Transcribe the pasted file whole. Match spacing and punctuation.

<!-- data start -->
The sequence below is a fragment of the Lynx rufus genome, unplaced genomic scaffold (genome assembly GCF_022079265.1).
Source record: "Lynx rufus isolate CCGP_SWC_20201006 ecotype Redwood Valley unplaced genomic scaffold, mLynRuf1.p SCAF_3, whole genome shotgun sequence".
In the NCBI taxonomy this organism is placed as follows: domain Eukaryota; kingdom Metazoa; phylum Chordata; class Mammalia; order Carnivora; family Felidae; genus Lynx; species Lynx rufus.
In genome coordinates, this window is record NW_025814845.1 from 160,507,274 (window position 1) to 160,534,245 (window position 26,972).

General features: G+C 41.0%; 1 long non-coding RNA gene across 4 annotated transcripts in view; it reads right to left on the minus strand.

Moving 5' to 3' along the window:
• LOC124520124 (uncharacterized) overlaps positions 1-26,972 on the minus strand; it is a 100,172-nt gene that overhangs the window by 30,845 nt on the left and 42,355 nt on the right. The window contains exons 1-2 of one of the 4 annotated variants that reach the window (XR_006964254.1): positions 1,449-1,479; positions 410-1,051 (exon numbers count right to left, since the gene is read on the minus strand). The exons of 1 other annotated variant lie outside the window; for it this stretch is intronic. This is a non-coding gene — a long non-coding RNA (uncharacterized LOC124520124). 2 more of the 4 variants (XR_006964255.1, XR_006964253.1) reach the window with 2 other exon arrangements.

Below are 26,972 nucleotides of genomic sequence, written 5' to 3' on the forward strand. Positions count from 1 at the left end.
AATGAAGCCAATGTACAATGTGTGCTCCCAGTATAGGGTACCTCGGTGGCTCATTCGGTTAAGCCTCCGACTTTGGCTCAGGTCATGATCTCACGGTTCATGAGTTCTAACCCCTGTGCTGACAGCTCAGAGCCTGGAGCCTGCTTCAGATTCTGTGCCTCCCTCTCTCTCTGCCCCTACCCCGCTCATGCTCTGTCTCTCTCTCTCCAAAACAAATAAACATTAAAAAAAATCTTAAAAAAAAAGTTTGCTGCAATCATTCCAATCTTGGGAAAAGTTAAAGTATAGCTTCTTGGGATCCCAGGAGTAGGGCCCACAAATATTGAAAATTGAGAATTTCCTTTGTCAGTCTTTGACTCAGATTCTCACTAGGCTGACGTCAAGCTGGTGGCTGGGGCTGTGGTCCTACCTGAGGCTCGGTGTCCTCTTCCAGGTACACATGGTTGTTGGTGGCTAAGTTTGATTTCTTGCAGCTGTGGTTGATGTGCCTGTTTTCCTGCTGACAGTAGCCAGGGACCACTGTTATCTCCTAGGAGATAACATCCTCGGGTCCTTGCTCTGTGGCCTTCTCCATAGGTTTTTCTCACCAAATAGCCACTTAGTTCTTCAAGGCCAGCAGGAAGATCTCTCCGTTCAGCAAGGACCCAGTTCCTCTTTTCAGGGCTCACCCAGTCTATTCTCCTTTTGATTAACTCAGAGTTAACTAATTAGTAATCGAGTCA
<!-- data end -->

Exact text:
The sequence below is a fragment of the Lynx rufus genome, unplaced genomic scaffold (genome assembly GCF_022079265.1).
Source record: "Lynx rufus isolate CCGP_SWC_20201006 ecotype Redwood Valley unplaced genomic scaffold, mLynRuf1.p SCAF_3, whole genome shotgun sequence".
In the NCBI taxonomy this organism is placed as follows: domain Eukaryota; kingdom Metazoa; phylum Chordata; class Mammalia; order Carnivora; family Felidae; genus Lynx; species Lynx rufus.
In genome coordinates, this window is record NW_025814845.1 from 160,507,274 (window position 1) to 160,534,245 (window position 26,972).

General features: G+C 41.0%; 1 long non-coding RNA gene across 4 annotated transcripts in view; it reads right to left on the minus strand.

Moving 5' to 3' along the window:
• LOC124520124 (uncharacterized) overlaps positions 1-26,972 on the minus strand; it is a 100,172-nt gene that overhangs the window by 30,845 nt on the left and 42,355 nt on the right. The window contains exons 1-2 of one of the 4 annotated variants that reach the window (XR_006964254.1): positions 1,449-1,479; positions 410-1,051 (exon numbers count right to left, since the gene is read on the minus strand). The exons of 1 other annotated variant lie outside the window; for it this stretch is intronic. This is a non-coding gene — a long non-coding RNA (uncharacterized LOC124520124). 2 more of the 4 variants (XR_006964255.1, XR_006964253.1) reach the window with 2 other exon arrangements.

Below are 26,972 nucleotides of genomic sequence, written 5' to 3' on the forward strand. Positions count from 1 at the left end.
AATGAAGCCAATGTACAATGTGTGCTCCCAGTATAGGGTACCTCGGTGGCTCATTCGGTTAAGCCTCCGACTTTGGCTCAGGTCATGATCTCACGGTTCATGAGTTCTAACCCCTGTGCTGACAGCTCAGAGCCTGGAGCCTGCTTCAGATTCTGTGCCTCCCTCTCTCTCTGCCCCTACCCCGCTCATGCTCTGTCTCTCTCTCTCCAAAACAAATAAACATTAAAAAAAATCTTAAAAAAAAAGTTTGCTGCAATCATTCCAATCTTGGGAAAAGTTAAAGTATAGCTTCTTGGGATCCCAGGAGTAGGGCCCACAAATATTGAAAATTGAGAATTTCCTTTGTCAGTCTTTGACTCAGATTCTCACTAGGCTGACGTCAAGCTGGTGGCTGGGGCTGTGGTCCTACCTGAGGCTCGGTGTCCTCTTCCAGGTACACATGGTTGTTGGTGGCTAAGTTTGATTTCTTGCAGCTGTGGTTGATGTGCCTGTTTTCCTGCTGACAGTAGCCAGGGACCACTGTTATCTCCTAGGAGATAACATCCTCGGGTCCTTGCTCTGTGGCCTTCTCCATAGGTTTTTCTCACCAAATAGCCACTTAGTTCTTCAAGGCCAGCAGGAAGATCTCTCCGTTCAGCAAGGACCCAGTTCCTCTTTTCAGGGCTCACCCAGTCTATTCTCCTTTTGATTAACTCAGAGTTAACTAATTAGTAATCGAGTCA